"The U.S. intelligence community has assessed that imposing new unilateral sanctions now ‘would undermine the prospects for a successful comprehensive nuclear agreement with Iran.’ I share that view. It could rob us of the diplomatic high ground we worked so hard to reach, break the united international front we constructed, and in the long run, weaken pressure on Iran by opening the door for other countries to chart a different course," Clinton wrote in the January 26 letter.
She continued, "So long as Iran remains a sponsor of terrorism and a threat to global security, we will have to remain vigilant in defense of our allies and partners, including Israel. Yet I have no doubt that this is the time to give our diplomacy the space to work."
Clinton also warned that the passage of additional sanctions by Congress could project an image of internal discord.
"We should give anyone watching from Tehran no reason to doubt America's unity and resolve," she wrote.
On Sunday, Levin issued a response to Clinton's letter:
"This is a thoughtful, persuasive argument from an experienced, respected senior official. It makes clear Secretary Clinton's belief that tough sanctions helped bring Iran to the negotiating table, and that Congress and the administration are poised to act if Iran violates its commitments or fails to negotiate in good faith toward a final agreement. Her letter is another strong signal to Congress that we should not take any legislative action at this time that would damage international unity or play into the hands of hard-liners in Iran who oppose negotiations."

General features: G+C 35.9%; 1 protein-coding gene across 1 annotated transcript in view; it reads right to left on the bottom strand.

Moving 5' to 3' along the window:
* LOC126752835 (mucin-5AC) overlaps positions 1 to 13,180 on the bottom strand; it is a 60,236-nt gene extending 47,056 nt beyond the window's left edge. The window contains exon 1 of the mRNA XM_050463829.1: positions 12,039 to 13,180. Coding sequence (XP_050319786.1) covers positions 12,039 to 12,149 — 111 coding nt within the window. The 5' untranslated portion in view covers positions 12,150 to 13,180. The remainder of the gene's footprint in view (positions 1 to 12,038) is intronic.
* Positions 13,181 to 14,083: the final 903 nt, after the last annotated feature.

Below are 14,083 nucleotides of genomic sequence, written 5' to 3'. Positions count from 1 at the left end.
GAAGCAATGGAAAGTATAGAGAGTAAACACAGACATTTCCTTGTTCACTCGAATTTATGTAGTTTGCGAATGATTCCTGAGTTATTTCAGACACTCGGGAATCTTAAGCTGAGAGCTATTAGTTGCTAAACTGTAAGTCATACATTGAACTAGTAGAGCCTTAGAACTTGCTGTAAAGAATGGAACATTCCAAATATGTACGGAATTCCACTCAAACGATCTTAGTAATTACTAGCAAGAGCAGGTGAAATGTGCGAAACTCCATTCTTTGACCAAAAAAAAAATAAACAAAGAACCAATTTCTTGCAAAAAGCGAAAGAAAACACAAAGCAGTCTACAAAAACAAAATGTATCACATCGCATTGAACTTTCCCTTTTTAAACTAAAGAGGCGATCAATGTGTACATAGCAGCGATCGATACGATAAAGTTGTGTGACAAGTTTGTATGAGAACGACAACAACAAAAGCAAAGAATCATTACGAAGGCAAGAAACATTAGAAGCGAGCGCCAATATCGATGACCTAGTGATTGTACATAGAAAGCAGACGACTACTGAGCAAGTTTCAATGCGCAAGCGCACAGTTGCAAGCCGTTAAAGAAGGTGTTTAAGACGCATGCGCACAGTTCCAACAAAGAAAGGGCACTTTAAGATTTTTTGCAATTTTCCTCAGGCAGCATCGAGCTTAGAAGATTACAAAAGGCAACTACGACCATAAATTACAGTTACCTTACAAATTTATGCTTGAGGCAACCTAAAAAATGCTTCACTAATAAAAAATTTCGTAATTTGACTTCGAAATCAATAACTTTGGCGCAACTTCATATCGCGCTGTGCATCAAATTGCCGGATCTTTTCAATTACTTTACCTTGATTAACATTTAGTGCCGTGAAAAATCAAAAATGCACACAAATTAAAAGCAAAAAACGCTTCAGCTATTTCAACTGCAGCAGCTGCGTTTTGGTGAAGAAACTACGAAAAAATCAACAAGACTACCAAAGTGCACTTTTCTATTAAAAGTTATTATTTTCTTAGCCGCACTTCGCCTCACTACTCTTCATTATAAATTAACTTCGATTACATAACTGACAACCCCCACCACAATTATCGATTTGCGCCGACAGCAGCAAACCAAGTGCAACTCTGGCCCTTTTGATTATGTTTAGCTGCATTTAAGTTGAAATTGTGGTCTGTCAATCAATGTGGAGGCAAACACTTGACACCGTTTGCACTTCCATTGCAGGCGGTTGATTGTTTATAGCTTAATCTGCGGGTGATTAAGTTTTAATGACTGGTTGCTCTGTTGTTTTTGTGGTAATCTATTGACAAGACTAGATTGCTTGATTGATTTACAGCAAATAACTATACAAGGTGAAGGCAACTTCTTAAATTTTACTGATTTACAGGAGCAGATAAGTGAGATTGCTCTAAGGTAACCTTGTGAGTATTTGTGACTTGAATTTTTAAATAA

Obama has vehemently urged Congress against passing a bill imposing new sanctions as the international deal to curb Iran's nuclear program goes into effect.
"Unprecedented sanctions and tough diplomacy helped to bring Iran to the negotiating table, and I'm grateful to our partners in Congress who share our goal of preventing Iran from acquiring a nuclear weapon," Obama said last month. "Imposing additional sanctions now will only risk derailing our efforts to resolve this issue peacefully, and I will veto any legislation enacting new sanctions during the negotiation."
Meanwhile, a bipartisan sanctions bill has lost steam in the Senate, as Senate Majority Leader Harry Reid (D-Nev.) keeps the legislation at bay.
"The sanctions bill is on ice while the diplomatic process plays out," a senior Senate Democratic aide told The Huffington Post. "The fact that cosponsors of the bill are now publicly distancing themselves from the measure shows just how hasty and ill-conceived this effort has been."
Read Clinton's letter to Levin: